Verifying safety features of light well intervention systems

Article published in the Regulator | Issue 4: 2017 

Recently, an operator’s failure to fully understand light well intervention system functionality caused two dropped objects; one of which could have resulted in a fatality if it had struck a person.

As light well intervention vessels are relatively new to the Australian offshore petroleum regime, this incident has presented NOPSEMA with an opportunity to highlight lessons learnt. This will help prevent similar events from occurring and becoming a future trend for these vessels.

The incident occurred when a light well intervention vessel was recovering equipment from a water depth of 200 metres using a winch and guide wire. A fault occurred in the winch, resulting in the activation of the winch brakes and deactivation of the active heave compensation. Although an alarm was activated, it remained undetected for approximately 30 minutes. The heave and movement of the vessel during this time caused the guide wire to part subsea. When the console operator detected the fault, believing the guide wire was still attached subsea, they retested the system. The retesting increased the tension on the guide wire. Eventually, the associated service hose stretched and the clamps lost friction with the guide wire, causing the rapid retraction of the wire. This led to two clamps striking the sheave at the top of the tower, one of which fell to the deck below.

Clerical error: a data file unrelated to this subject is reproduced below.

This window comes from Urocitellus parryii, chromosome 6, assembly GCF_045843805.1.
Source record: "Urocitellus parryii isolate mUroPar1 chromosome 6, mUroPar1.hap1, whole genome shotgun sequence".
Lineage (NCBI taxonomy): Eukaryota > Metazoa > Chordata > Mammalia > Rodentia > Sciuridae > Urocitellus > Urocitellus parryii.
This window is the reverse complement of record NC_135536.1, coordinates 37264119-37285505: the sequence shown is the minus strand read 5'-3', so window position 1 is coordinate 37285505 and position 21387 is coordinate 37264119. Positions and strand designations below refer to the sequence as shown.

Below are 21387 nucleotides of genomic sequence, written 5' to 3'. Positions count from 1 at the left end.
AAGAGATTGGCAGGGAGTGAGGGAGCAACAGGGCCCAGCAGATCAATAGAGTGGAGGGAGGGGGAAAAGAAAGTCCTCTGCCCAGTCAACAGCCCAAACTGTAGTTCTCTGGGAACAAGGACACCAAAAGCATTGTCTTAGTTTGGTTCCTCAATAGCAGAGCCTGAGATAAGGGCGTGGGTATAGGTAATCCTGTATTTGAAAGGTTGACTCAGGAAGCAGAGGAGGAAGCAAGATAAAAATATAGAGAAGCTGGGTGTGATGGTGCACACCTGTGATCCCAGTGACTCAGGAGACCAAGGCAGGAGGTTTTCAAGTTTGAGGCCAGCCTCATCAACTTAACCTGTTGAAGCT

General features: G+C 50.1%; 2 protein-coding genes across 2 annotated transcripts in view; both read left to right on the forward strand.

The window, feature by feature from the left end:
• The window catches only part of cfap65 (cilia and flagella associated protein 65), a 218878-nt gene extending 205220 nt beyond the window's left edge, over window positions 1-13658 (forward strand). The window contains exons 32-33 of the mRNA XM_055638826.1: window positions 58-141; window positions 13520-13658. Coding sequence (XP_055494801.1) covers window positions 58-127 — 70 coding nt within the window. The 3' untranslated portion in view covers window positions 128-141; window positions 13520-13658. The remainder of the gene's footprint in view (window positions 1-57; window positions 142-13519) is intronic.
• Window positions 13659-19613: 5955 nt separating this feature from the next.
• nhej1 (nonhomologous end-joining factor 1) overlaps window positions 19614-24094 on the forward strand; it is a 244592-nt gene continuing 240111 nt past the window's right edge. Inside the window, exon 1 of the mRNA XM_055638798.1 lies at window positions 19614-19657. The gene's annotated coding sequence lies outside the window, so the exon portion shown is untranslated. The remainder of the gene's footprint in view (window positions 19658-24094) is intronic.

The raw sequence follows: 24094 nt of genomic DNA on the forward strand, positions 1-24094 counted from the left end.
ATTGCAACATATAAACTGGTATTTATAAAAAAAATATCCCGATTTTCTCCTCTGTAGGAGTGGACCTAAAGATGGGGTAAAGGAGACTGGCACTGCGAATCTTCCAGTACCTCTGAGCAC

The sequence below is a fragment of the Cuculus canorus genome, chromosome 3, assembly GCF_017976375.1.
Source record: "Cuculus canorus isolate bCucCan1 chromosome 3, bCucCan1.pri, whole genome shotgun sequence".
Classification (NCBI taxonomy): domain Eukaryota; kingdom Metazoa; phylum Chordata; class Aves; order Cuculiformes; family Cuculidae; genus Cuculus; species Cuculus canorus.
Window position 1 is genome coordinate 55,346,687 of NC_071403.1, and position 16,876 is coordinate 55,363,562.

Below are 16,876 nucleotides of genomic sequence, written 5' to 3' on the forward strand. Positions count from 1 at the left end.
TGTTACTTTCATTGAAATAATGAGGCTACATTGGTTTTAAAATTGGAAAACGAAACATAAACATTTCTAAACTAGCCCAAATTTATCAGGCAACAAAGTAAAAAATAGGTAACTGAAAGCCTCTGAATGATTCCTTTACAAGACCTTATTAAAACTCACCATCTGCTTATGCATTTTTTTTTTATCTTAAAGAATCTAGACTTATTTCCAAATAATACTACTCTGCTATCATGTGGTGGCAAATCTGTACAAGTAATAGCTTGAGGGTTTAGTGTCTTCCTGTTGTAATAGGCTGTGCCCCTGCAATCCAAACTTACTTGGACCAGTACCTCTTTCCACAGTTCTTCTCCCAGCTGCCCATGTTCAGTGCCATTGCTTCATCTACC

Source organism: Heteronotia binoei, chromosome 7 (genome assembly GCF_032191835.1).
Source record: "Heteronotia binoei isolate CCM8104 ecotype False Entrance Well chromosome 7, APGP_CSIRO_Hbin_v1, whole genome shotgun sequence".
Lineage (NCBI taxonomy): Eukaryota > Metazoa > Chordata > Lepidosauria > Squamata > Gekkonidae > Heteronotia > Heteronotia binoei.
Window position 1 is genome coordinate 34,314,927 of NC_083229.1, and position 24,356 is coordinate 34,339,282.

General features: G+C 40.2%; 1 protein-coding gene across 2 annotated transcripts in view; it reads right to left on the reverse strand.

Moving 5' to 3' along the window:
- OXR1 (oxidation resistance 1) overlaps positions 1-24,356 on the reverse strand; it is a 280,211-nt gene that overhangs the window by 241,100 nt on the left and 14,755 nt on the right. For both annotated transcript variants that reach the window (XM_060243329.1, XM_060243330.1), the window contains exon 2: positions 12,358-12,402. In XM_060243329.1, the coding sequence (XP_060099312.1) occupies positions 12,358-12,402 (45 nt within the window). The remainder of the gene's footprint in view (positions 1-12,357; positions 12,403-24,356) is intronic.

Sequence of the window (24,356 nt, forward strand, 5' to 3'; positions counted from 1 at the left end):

NOPSEMA’s investigation into this incident identified several contributing issues, including:

  • several inconsistent, incorrect or outdated safety manuals for the safety-critical equipment

  • inadequate commissioning of the safety systems for the equipment

  • failure to identify and assess the clamps as a dropped object risk

  • lack of a formalised alarm management process for the system.

NOPSEMA has identified numerous lessons, including:

  • Commissioning of safety-critical systems should include verification of all safety features.

  • A robust document control system is necessary for safety-critical operating manuals and a robust quality control process should be in place for developing or modifying safety-critical manuals.

  • A formalised alarm management process should be in place for safety control systems.

  • An effective operator–machine interface should be incorporated into the design to allow operators to respond to alarms in a timely and appropriate way.

  • Toolbox talks should clearly describe the individual tasks for the activity and identify the risks and controls specific to each task.

NOPSEMA reminds facility operators that it is critical to have in-depth knowledge and understanding of the functionality and safety features of complex equipment. Facility operators also need to know how that equipment will behave in abnormal conditions, as a failure to verify and fully understand how safety-critical systems operate can lead to unexpected consequences. For further information see Safety alert 67 at www.nopsema.gov.au/safety/safety-alerts.